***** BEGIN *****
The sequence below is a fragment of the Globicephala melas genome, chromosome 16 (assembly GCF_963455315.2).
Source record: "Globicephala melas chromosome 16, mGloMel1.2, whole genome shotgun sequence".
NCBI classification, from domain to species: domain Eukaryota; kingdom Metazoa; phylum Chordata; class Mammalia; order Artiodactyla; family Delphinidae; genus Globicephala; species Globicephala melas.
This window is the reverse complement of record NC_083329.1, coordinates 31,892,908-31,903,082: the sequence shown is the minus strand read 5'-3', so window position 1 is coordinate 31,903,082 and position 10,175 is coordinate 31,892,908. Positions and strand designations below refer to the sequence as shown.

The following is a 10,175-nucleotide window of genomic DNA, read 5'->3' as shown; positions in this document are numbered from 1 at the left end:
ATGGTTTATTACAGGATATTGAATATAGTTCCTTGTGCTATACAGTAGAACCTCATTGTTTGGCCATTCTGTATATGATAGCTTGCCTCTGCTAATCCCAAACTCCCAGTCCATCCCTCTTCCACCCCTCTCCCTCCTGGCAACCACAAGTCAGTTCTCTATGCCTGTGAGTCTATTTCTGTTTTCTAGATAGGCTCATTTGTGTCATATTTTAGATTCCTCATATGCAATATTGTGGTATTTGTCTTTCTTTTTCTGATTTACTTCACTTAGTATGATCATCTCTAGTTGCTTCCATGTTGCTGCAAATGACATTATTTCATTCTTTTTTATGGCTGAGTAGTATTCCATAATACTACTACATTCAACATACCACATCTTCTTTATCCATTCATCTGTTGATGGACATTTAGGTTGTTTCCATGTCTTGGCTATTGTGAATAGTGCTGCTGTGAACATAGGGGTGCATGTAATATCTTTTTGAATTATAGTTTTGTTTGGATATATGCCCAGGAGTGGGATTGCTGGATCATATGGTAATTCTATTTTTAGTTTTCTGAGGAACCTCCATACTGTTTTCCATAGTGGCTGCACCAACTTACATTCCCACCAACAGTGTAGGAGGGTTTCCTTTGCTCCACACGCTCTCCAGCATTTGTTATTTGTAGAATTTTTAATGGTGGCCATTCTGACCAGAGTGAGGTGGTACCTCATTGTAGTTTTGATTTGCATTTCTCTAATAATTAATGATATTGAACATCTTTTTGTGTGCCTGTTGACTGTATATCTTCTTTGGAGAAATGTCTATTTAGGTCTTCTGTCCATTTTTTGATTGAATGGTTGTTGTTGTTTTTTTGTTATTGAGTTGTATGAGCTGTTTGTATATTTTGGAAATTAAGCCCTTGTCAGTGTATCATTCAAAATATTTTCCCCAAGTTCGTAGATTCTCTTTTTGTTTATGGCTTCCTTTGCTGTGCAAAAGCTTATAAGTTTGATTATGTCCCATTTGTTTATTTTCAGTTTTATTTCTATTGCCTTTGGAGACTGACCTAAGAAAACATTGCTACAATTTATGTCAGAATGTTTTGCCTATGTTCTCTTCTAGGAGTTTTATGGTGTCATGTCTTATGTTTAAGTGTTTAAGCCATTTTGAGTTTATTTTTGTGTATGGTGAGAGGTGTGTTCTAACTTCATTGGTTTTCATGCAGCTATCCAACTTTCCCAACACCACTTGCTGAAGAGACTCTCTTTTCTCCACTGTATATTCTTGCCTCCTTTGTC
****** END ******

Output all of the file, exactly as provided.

The sequence below is a fragment of the Globicephala melas genome, chromosome 16 (assembly GCF_963455315.2).
Source record: "Globicephala melas chromosome 16, mGloMel1.2, whole genome shotgun sequence".
NCBI classification, from domain to species: domain Eukaryota; kingdom Metazoa; phylum Chordata; class Mammalia; order Artiodactyla; family Delphinidae; genus Globicephala; species Globicephala melas.
This window is the reverse complement of record NC_083329.1, coordinates 31,892,908-31,903,082: the sequence shown is the minus strand read 5'-3', so window position 1 is coordinate 31,903,082 and position 10,175 is coordinate 31,892,908. Positions and strand designations below refer to the sequence as shown.

The following is a 10,175-nucleotide window of genomic DNA, read 5'->3' as shown; positions in this document are numbered from 1 at the left end:
ATGGTTTATTACAGGATATTGAATATAGTTCCTTGTGCTATACAGTAGAACCTCATTGTTTGGCCATTCTGTATATGATAGCTTGCCTCTGCTAATCCCAAACTCCCAGTCCATCCCTCTTCCACCCCTCTCCCTCCTGGCAACCACAAGTCAGTTCTCTATGCCTGTGAGTCTATTTCTGTTTTCTAGATAGGCTCATTTGTGTCATATTTTAGATTCCTCATATGCAATATTGTGGTATTTGTCTTTCTTTTTCTGATTTACTTCACTTAGTATGATCATCTCTAGTTGCTTCCATGTTGCTGCAAATGACATTATTTCATTCTTTTTTATGGCTGAGTAGTATTCCATAATACTACTACATTCAACATACCACATCTTCTTTATCCATTCATCTGTTGATGGACATTTAGGTTGTTTCCATGTCTTGGCTATTGTGAATAGTGCTGCTGTGAACATAGGGGTGCATGTAATATCTTTTTGAATTATAGTTTTGTTTGGATATATGCCCAGGAGTGGGATTGCTGGATCATATGGTAATTCTATTTTTAGTTTTCTGAGGAACCTCCATACTGTTTTCCATAGTGGCTGCACCAACTTACATTCCCACCAACAGTGTAGGAGGGTTTCCTTTGCTCCACACGCTCTCCAGCATTTGTTATTTGTAGAATTTTTAATGGTGGCCATTCTGACCAGAGTGAGGTGGTACCTCATTGTAGTTTTGATTTGCATTTCTCTAATAATTAATGATATTGAACATCTTTTTGTGTGCCTGTTGACTGTATATCTTCTTTGGAGAAATGTCTATTTAGGTCTTCTGTCCATTTTTTGATTGAATGGTTGTTGTTGTTTTTTTGTTATTGAGTTGTATGAGCTGTTTGTATATTTTGGAAATTAAGCCCTTGTCAGTGTATCATTCAAAATATTTTCCCCAAGTTCGTAGATTCTCTTTTTGTTTATGGCTTCCTTTGCTGTGCAAAAGCTTATAAGTTTGATTATGTCCCATTTGTTTATTTTCAGTTTTATTTCTATTGCCTTTGGAGACTGACCTAAGAAAACATTGCTACAATTTATGTCAGAATGTTTTGCCTATGTTCTCTTCTAGGAGTTTTATGGTGTCATGTCTTATGTTTAAGTGTTTAAGCCATTTTGAGTTTATTTTTGTGTATGGTGAGAGGTGTGTTCTAACTTCATTGGTTTTCATGCAGCTATCCAACTTTCCCAACACCACTTGCTGAAGAGACTCTCTTTTCTCCACTGTATATTCTTGCCTCCTTTGTC